Let's ensure that the department's limited resources are focused on its core mission rather than dispersed in an effort to remedy every possible problem for every veteran. Remember, when everyone is first priority, no one is.

Mr. Principi served as secretary of Veterans Affairs from 2001-05.
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Crafty_Dog
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« Reply #412 on: August 31, 2013, 02:32:39 PM »

http://www.darpa.mil/NewsEvents/Releases/2013/08/22.aspx
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bigdog
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« Reply #413 on: September 02, 2013, 08:43:48 PM »

http://www.lawfareblog.com/2013/09/a-quick-primer-on-aumfs/

From the article:

An article that I wrote with Curt Bradley, which examined AUMFs throughout American history, provides a framework for understanding AUMFs.  (And the Lawfare Wiki collects many historical AUMFs and declarations of war, here.)  AUMFs can (as Bradley and I argued on pp. 2072 ff.) be broken down into five analytical components:


(1) the authorized military resources;

(2) the authorized methods of force;

(3) the authorized targets;

(4) the purpose of the use of force; and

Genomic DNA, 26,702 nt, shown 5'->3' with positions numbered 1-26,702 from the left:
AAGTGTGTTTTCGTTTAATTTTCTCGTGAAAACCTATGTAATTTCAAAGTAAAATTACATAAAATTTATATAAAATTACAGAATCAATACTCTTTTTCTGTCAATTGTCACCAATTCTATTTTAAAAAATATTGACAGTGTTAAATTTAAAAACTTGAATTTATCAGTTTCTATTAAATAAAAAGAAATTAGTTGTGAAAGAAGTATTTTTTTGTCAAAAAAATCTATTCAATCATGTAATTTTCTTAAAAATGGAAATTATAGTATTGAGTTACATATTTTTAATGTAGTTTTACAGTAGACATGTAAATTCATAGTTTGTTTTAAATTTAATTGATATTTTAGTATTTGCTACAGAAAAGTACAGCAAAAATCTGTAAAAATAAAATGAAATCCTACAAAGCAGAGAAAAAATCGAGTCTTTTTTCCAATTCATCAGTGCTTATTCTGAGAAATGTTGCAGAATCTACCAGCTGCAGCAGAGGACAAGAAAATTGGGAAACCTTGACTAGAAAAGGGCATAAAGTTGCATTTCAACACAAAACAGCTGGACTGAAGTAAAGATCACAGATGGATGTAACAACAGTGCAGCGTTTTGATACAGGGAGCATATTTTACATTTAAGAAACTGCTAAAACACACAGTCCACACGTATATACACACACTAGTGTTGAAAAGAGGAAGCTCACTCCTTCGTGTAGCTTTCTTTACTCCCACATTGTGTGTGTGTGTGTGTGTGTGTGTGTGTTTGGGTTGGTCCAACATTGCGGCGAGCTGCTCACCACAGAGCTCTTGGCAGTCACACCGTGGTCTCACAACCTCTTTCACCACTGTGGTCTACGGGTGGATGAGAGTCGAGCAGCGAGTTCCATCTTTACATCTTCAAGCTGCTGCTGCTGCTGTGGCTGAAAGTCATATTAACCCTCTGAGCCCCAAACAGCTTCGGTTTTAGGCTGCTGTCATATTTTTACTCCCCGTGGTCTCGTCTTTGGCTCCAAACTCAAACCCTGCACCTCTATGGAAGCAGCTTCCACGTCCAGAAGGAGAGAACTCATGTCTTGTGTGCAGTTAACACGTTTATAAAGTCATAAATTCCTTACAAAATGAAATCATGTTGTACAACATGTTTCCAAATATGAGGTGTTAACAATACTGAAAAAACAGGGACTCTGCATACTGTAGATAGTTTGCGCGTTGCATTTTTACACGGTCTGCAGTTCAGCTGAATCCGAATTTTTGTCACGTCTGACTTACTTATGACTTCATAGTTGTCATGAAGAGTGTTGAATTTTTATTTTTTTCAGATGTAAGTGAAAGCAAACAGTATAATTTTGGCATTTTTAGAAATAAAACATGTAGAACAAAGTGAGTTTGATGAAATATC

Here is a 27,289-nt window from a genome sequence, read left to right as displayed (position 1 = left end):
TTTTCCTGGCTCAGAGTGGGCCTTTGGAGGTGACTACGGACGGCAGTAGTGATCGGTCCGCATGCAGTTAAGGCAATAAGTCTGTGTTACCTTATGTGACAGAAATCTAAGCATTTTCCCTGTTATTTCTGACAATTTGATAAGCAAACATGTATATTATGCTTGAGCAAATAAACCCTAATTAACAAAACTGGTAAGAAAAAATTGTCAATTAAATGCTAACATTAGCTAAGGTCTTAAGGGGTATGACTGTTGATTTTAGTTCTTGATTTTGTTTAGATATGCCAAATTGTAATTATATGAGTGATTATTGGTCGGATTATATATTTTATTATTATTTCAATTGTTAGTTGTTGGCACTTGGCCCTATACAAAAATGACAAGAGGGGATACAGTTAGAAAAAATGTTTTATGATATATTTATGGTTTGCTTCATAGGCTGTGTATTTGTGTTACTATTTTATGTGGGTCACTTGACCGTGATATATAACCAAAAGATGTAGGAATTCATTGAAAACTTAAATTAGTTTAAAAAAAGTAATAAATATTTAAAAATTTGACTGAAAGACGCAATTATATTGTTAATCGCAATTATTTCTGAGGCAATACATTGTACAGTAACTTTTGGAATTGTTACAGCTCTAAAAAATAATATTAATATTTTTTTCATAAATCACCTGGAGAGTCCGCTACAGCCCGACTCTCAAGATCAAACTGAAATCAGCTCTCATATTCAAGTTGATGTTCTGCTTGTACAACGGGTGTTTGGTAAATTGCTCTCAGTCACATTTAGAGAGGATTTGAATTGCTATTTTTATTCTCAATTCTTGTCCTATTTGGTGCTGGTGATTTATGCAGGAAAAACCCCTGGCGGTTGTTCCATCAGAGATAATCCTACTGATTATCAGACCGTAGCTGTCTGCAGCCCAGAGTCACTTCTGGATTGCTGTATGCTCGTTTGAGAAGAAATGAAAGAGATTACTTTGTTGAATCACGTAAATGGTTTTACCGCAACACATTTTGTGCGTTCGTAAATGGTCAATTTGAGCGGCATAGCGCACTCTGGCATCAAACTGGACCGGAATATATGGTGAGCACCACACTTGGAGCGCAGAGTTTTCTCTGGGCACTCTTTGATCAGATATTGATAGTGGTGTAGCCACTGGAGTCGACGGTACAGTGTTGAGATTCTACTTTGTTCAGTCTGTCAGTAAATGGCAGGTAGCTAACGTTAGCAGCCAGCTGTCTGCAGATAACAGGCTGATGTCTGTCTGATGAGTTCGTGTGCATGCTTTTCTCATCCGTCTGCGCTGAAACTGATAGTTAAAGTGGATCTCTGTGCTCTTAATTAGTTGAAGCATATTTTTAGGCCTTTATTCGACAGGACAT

(5) the timing and procedural restrictions on the use of force
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objectivist1
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« Reply #414 on: September 02, 2013, 10:39:28 PM »

Conservative Enemies of the State

Posted By Matthew Vadum On September 2, 2013 @ frontpagemag.com

Conservative organizations are “hate groups” and Tea Party supporters are potentially dangerous extremists, according to educational materials the Obama administration is using to indoctrinate members of the nation’s armed forces.

In response to a Freedom of Information Act request made by good-government group Judicial Watch, the Pentagon recently released 133 pages of lesson plans and PowerPoint slides provided by the Air Force from a January 2013 Defense Department diversity training center “student guide” entitled “Extremism.”

Judicial Watch president Tom Fitton slammed the Department of Defense documents for what he described as their bias against conservatives.

“The Obama administration has a nasty habit of equating basic conservative values with terrorism. And now, in a document full of claptrap, its Defense Department suggests that the Founding Fathers, and many conservative Americans, would not be welcome in today’s military,” said Fitton.

And it is striking that some of the language in this new document echoes the IRS targeting language of conservative and Tea Party investigations. After reviewing this document, one can’t help but worry for the future and morale of our nation’s armed forces.

The DoD materials not only take aim at modern conservative groups but label America’s Founding Fathers as extremists who would be unfit to serve in today’s military.

The teaching guide advises that instead of “dressing in sheets,” radicals today “will talk of individual liberties, states’ rights, and how to make the world a better place.” American patriots who fought for Independence from the United Kingdom in the 1700s are identified as adhering to “extremist ideologies.”